April, 2017 - SUPPORT Summary of a systematic review | print this article |

Does home-based care reduce morbidity and mortality in people living with HIV-AIDS?

Home based care is used in many countries to promote quality of life and to limit hospital care, especially where public health services are overburdened.

Key messages

  • Intensive home based care delivered by nurses to people living with HIV and AIDS:

- probably improves their knowledge about HIV and about HIV medications and may improve adherence to medication

- probably leads to little or no difference in their CD4 counts and viral loads and may improve their physical functioning

  • Multi professional team care in the home, compared with usual care by primary care nurses, may lead to little or no difference in the quality of life, time in care or survival of people living with HIV and AIDS.
  • Information, communication and decision support via a computer in the homes of people living with AIDS may lead to little or no difference in health status, and decision making skills and confidence but may slightly reduce people’s social isolation and improve their quality of life.
  • It is uncertain whether exercise at home improves the physical functioning, well being, body composition measures or biochemical measures of people living with HIV and AIDS.
  • Home based safe water systems probably reduce the frequency and severity of diarrhoea among people living with HIV and AIDS.

 

Background

Programmes to improve the diagnosis and treatment of HIV and AIDS can be located in healthcare or other workplaces. Workplace programmes can include treatment and care, follow up, provision of voluntary counselling and testing, and prevention or education for staff and their families.

Despite the increased use of antiretroviral treatment, hospital admissions continue to be problematic for those living with HIV/AIDS. Home based care is increasingly used as a key management strategy, especially in countries in which public health services are overloaded and human and financial resources for health are limited.

 Home based care has been defined as the provision of care at a person’s home in order to supplement or replace hospital care. The goal of home based care is to provide people with the best possible quality of life. The care they receive may include medical management, counselling and teaching, and physical, psychosocial, palliative and social support.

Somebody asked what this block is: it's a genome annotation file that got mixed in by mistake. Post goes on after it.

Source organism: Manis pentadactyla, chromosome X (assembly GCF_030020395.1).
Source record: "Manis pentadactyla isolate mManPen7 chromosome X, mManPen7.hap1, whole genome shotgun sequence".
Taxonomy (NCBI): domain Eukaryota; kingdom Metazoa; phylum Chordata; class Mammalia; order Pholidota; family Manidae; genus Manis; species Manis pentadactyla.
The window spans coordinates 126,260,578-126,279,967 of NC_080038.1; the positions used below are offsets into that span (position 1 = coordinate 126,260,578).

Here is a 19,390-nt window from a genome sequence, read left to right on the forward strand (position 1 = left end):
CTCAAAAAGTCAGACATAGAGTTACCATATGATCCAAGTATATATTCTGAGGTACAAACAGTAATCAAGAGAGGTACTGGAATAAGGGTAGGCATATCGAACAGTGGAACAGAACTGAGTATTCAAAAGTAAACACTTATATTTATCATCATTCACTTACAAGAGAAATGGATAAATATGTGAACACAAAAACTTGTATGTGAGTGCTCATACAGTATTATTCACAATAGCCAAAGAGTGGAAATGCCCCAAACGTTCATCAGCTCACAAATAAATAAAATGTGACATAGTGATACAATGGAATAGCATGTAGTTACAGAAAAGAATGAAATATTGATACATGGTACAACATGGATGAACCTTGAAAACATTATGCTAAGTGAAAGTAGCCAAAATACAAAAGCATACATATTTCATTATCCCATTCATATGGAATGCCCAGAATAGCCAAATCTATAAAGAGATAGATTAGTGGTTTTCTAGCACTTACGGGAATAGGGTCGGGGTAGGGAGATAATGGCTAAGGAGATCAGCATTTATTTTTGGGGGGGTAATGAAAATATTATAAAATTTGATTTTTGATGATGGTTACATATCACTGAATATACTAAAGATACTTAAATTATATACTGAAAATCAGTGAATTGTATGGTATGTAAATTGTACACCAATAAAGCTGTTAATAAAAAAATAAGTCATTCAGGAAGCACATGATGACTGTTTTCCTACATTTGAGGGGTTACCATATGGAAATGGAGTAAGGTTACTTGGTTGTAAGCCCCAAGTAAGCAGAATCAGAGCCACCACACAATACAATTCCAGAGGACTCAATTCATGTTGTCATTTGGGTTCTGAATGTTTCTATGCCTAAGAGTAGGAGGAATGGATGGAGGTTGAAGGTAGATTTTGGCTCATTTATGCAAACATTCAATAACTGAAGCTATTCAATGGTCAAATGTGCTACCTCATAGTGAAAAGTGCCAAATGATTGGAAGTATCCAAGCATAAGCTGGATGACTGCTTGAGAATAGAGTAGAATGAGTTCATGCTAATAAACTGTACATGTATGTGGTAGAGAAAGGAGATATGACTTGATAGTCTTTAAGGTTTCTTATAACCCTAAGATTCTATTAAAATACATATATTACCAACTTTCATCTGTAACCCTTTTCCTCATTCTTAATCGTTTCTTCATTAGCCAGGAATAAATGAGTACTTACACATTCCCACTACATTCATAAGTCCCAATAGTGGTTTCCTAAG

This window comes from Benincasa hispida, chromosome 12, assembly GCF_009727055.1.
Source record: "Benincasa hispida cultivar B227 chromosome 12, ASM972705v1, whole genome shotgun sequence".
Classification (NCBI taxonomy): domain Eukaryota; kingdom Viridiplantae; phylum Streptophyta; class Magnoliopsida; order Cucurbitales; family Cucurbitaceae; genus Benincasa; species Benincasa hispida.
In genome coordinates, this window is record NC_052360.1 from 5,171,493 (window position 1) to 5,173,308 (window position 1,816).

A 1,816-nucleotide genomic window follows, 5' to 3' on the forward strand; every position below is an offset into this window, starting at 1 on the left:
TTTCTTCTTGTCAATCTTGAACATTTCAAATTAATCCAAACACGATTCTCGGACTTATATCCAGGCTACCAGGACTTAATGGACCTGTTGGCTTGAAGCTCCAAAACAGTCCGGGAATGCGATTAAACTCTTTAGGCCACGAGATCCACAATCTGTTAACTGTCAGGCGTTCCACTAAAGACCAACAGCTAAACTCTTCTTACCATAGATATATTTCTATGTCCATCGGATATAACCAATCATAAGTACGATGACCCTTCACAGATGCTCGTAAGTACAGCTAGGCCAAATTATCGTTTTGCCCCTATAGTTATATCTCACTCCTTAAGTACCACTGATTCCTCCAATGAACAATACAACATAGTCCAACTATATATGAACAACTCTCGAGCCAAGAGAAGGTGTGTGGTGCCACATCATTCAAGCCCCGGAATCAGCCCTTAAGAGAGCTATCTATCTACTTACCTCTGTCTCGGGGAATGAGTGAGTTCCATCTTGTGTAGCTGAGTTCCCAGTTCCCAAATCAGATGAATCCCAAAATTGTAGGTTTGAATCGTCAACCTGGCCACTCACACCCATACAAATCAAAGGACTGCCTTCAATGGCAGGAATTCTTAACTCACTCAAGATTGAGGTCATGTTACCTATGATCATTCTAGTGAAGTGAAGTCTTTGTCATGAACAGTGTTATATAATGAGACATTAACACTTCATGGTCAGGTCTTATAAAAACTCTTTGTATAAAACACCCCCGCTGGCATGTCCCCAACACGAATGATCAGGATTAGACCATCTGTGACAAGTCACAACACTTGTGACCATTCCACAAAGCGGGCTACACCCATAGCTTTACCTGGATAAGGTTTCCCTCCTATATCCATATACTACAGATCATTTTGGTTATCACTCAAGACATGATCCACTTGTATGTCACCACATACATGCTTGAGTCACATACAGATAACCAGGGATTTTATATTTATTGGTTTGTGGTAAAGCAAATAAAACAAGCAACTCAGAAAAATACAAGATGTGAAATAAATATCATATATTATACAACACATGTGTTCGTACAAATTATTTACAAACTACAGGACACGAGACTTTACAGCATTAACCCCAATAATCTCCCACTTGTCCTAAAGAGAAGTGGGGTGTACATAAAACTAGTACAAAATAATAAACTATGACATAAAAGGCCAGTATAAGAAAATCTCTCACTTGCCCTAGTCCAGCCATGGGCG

There are various models of home based care, including: integrated care (in which care is provided as part of a multiprofessional/interdisciplinary care management system); single service care (in which care is provided by one organisation), and informal care (in which there is no formal support structure for the care provided). 

In this review, home based care also included training people living with AIDS in the use of a computer based system to provide information, communication and support in their homes. 

Workplace interventions that include only education and prevention resources and do not offer priority access to diagnosis and/or treatment were not included in this review. These excluded interventions include promotion of condom use and sharp injury prevention.

 

 



About the systematic review underlying this summary

Review objectives: To assess the effectiveness of home-based care to reduce morbidity and mortality in people with HIV/AIDS.
Type of What the review authors searched for What the review authors found
Study designs & interventions Randomised and non-randomised trials of home-based care, provided by family, lay and/or professional people, including all forms of treatment, care and support 11 randomised trials: home-based nursing compared with usual care (3); multi-professional team compared with an independent primary nurse (2); computer-based information compared with brochures or usual care (2); home total parenteral nutrition compared with dietary counselling (1); home-based water chlorination and safe storage compared with education only (1); home-based exercise programme compared with usual care (2)